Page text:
In fulfillment of my paparazzo duties, I stalked Nissan’s and Renault’s CEO all the way to China today. Easy for me to do: I could walk from where I live in Beijing. The walk was worth it. In the Grand Ballroom of the China World Tower 3, Ghosn and his Chinese joint venture partners announced an aggressive five year plan. Nissan and Dongfeng want to nearly double Nissan sales in China from 1.3 million in 2010 to 2.3 million in 2015.
The plan is less ambitious than it sounds. Currently, Nissan has 6.5 percent market share in China. “Our objective is 10 percent market share,” said Ghosn. That means that they budget for a total market of 23 million in 2015, up from 18 million last year. China-watchers think this is very conservative.
To reach that goal, the joint venture has to build a lot of capacity. Underscoring that the 2.3 million are not just targets nobody takes seriously, current plants are being expanded, new plants are being built. Capacity in China will be 1.5 million units next year, and will reach 2.3 million by 2015. Over the next five years, Nissan “will launch around 30 products” in China.
This growth will do little to ease unemployment elsewhere. Already, 90 percent of the parts going into Nissan cars in China are made in China. Ghosn expects localization “to reach nearly 100 percent by 2015 with our extensive network of 400 local suppliers.”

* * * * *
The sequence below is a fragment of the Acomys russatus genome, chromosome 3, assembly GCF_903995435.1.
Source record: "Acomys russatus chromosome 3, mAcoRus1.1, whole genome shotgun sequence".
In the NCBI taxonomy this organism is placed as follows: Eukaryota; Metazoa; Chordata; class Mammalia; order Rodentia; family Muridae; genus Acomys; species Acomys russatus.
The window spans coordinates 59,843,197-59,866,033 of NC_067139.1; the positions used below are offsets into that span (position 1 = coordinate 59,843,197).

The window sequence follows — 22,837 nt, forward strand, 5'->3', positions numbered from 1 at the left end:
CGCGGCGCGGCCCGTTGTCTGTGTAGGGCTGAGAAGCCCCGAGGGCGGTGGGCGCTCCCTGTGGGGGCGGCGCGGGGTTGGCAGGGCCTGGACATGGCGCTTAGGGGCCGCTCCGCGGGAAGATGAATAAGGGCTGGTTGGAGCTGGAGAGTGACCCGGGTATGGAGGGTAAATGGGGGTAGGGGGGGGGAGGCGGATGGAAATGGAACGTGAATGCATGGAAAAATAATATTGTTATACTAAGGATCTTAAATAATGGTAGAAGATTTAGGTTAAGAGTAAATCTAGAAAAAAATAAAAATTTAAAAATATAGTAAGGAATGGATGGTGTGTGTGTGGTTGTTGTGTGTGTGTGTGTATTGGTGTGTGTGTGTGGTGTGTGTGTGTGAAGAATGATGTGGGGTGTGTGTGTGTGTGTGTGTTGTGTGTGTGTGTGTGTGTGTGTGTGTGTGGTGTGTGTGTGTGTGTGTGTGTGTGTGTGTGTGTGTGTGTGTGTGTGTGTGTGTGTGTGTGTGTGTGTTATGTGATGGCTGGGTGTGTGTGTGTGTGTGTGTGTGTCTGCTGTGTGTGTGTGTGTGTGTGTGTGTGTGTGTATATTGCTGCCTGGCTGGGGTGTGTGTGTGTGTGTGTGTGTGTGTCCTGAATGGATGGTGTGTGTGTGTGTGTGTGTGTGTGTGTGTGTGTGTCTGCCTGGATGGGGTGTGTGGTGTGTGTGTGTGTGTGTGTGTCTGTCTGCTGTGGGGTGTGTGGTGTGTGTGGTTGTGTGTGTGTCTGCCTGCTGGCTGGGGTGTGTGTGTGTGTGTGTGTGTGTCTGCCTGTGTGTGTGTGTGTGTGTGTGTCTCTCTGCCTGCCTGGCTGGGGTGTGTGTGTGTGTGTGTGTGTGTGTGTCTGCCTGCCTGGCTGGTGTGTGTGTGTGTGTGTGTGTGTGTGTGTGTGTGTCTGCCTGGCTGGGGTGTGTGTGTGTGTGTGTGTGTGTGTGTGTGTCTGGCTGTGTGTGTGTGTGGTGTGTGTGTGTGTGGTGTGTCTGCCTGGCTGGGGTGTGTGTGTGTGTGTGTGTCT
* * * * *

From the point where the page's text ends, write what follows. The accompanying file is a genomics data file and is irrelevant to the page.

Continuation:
Speaking of localization, Ghosn said something today that will raise eyebrows in Japan, Europe, and around the globe if they hear it:
“I am also proud to recognize that in addition to China being home to the largest volume facilities in the Alliance, it is also home to the best performing plants. Based on our global ranking system that measures quality of production and products, our plants in Huadu and Xiangyang rank first and second against 34 other plants in the Alliance.”
Keep those eyebrows up. Ghosn repeated and perfected a sideswipe at M&As, which he thinks are past century. He believes in “shared growth,” brought by alliances:
“From the alliance with Renault to our strategic partnership with Daimler, Nissan has a proven track record of successfully managing cross-cultural and cross-functional relationships.”
As we could see yesterday in our comparison of Japanese car companies, those relationships seem to bear fruits. Ghosn is focused on where the growth is: The emerging markets of this world.
Back in Ye Olde Country, Ghosn’s cost cutter colleague Sergio Marchionne still believes in old-style mergers, because “alliances don’t squeeze enough value out of the partnership,” said Bloomberg yesterday. If your home market is moribund Italy, and if you have been given a Chrysler when it was still in the emergency room, then you better squeeze as hard as you can.
You don’t have to squeeze as hard if you are big in emerging markets, and a major player in China, which is, as Ghosn had remarked a month ago, “one of the most profitable markets in the world. It used to be the United States. Now it is China.” And is anybody budgeting for twice the Chrysler sales by 2015?